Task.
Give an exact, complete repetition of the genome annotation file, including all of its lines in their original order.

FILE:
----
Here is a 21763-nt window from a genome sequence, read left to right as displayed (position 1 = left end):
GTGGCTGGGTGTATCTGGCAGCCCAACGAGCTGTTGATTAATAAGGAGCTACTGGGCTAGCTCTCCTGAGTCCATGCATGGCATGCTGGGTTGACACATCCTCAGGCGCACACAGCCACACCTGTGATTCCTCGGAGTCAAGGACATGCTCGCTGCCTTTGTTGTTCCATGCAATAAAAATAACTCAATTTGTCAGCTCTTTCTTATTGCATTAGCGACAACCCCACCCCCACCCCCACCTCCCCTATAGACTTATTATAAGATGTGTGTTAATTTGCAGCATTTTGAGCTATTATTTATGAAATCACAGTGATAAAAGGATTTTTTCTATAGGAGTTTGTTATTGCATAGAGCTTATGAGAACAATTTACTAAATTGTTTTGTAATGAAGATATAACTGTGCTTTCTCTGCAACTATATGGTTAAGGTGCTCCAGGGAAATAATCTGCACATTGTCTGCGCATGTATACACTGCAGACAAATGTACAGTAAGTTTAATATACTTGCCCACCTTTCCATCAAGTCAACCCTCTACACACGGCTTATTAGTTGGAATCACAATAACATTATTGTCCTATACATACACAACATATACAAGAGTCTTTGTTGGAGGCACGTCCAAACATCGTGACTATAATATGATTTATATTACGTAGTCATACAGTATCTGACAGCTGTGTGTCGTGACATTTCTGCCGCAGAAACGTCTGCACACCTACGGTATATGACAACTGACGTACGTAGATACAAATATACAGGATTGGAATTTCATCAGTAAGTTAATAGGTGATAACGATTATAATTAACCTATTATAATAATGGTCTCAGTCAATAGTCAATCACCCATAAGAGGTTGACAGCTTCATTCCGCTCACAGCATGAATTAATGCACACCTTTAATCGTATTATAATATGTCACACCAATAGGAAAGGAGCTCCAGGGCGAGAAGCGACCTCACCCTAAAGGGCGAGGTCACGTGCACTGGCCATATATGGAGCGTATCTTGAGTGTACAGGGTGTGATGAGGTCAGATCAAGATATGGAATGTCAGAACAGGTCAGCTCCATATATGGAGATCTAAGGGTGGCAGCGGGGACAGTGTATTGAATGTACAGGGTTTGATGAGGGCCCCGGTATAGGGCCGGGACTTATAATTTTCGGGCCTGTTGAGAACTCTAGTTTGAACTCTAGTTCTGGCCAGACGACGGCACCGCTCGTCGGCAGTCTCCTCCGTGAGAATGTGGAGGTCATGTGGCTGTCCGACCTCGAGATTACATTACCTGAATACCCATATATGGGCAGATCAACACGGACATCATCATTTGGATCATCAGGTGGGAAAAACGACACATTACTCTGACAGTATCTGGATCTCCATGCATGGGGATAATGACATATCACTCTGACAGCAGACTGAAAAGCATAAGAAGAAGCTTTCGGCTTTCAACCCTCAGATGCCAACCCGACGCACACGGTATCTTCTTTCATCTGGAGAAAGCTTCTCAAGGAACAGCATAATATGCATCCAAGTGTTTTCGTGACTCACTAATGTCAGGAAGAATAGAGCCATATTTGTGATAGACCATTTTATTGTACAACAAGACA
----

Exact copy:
Here is a 21763-nt window from a genome sequence, read left to right as displayed (position 1 = left end):
GTGGCTGGGTGTATCTGGCAGCCCAACGAGCTGTTGATTAATAAGGAGCTACTGGGCTAGCTCTCCTGAGTCCATGCATGGCATGCTGGGTTGACACATCCTCAGGCGCACACAGCCACACCTGTGATTCCTCGGAGTCAAGGACATGCTCGCTGCCTTTGTTGTTCCATGCAATAAAAATAACTCAATTTGTCAGCTCTTTCTTATTGCATTAGCGACAACCCCACCCCCACCCCCACCTCCCCTATAGACTTATTATAAGATGTGTGTTAATTTGCAGCATTTTGAGCTATTATTTATGAAATCACAGTGATAAAAGGATTTTTTCTATAGGAGTTTGTTATTGCATAGAGCTTATGAGAACAATTTACTAAATTGTTTTGTAATGAAGATATAACTGTGCTTTCTCTGCAACTATATGGTTAAGGTGCTCCAGGGAAATAATCTGCACATTGTCTGCGCATGTATACACTGCAGACAAATGTACAGTAAGTTTAATATACTTGCCCACCTTTCCATCAAGTCAACCCTCTACACACGGCTTATTAGTTGGAATCACAATAACATTATTGTCCTATACATACACAACATATACAAGAGTCTTTGTTGGAGGCACGTCCAAACATCGTGACTATAATATGATTTATATTACGTAGTCATACAGTATCTGACAGCTGTGTGTCGTGACATTTCTGCCGCAGAAACGTCTGCACACCTACGGTATATGACAACTGACGTACGTAGATACAAATATACAGGATTGGAATTTCATCAGTAAGTTAATAGGTGATAACGATTATAATTAACCTATTATAATAATGGTCTCAGTCAATAGTCAATCACCCATAAGAGGTTGACAGCTTCATTCCGCTCACAGCATGAATTAATGCACACCTTTAATCGTATTATAATATGTCACACCAATAGGAAAGGAGCTCCAGGGCGAGAAGCGACCTCACCCTAAAGGGCGAGGTCACGTGCACTGGCCATATATGGAGCGTATCTTGAGTGTACAGGGTGTGATGAGGTCAGATCAAGATATGGAATGTCAGAACAGGTCAGCTCCATATATGGAGATCTAAGGGTGGCAGCGGGGACAGTGTATTGAATGTACAGGGTTTGATGAGGGCCCCGGTATAGGGCCGGGACTTATAATTTTCGGGCCTGTTGAGAACTCTAGTTTGAACTCTAGTTCTGGCCAGACGACGGCACCGCTCGTCGGCAGTCTCCTCCGTGAGAATGTGGAGGTCATGTGGCTGTCCGACCTCGAGATTACATTACCTGAATACCCATATATGGGCAGATCAACACGGACATCATCATTTGGATCATCAGGTGGGAAAAACGACACATTACTCTGACAGTATCTGGATCTCCATGCATGGGGATAATGACATATCACTCTGACAGCAGACTGAAAAGCATAAGAAGAAGCTTTCGGCTTTCAACCCTCAGATGCCAACCCGACGCACACGGTATCTTCTTTCATCTGGAGAAAGCTTCTCAAGGAACAGCATAATATGCATCCAAGTGTTTTCGTGACTCACTAATGTCAGGAAGAATAGAGCCATATTTGTGATAGACCATTTTATTGTACAACAAGACA